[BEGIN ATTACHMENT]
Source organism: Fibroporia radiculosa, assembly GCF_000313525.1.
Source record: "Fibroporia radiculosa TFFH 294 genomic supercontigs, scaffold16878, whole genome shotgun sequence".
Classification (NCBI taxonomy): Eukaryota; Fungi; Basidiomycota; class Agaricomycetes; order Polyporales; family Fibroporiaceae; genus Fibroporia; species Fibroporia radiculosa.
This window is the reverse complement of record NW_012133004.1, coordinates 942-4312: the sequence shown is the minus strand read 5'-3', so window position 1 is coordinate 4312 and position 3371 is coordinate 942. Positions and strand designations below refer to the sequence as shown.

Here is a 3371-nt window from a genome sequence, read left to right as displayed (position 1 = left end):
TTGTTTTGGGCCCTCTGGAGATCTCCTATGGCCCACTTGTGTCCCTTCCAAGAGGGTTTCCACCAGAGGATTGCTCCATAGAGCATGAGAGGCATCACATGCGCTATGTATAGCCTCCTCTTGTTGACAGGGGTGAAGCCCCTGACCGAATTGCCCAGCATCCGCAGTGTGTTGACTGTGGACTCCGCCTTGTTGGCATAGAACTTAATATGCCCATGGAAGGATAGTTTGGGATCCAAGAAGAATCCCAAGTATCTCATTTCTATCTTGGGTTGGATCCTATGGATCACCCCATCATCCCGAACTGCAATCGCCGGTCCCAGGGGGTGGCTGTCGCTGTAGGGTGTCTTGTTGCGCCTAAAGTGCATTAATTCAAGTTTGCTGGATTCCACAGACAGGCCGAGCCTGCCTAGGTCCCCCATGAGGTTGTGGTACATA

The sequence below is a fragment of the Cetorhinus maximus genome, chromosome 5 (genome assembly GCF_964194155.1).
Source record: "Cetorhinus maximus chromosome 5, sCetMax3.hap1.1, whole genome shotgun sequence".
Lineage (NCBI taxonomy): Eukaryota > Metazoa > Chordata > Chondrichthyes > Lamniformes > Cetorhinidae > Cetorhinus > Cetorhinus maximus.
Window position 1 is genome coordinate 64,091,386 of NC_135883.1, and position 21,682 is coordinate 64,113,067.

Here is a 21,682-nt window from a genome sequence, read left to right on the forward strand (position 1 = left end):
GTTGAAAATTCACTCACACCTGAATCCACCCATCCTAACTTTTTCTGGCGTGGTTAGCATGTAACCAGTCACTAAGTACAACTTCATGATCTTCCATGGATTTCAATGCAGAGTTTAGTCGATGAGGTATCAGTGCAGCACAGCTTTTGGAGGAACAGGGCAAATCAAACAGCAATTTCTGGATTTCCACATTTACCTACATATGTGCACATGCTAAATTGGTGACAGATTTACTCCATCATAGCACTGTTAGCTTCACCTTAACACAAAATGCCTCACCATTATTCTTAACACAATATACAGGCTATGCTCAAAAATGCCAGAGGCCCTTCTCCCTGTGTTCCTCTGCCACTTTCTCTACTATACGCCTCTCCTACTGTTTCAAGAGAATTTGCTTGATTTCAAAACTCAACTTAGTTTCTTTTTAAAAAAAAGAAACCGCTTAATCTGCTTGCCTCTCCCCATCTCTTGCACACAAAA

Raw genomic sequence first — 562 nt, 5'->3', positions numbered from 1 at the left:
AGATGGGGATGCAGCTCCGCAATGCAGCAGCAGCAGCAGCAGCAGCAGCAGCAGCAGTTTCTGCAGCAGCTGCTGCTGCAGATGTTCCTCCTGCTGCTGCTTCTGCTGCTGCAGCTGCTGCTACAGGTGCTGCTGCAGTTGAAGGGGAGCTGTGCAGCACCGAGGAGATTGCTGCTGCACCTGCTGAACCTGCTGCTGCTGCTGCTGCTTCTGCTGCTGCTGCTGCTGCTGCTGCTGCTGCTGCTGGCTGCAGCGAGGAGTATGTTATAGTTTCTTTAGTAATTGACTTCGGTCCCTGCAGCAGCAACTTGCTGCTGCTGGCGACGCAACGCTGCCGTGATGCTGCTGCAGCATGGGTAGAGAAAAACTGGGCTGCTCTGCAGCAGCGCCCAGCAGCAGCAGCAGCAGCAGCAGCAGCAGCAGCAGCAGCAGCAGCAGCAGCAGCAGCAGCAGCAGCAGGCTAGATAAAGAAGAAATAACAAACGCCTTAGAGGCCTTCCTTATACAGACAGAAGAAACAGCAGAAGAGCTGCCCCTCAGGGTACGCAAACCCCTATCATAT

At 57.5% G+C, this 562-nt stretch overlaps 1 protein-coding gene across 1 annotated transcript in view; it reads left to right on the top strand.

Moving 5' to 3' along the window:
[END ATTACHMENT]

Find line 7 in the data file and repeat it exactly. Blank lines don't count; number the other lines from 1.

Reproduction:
The sequence below is a fragment of the Cetorhinus maximus genome, chromosome 5 (genome assembly GCF_964194155.1).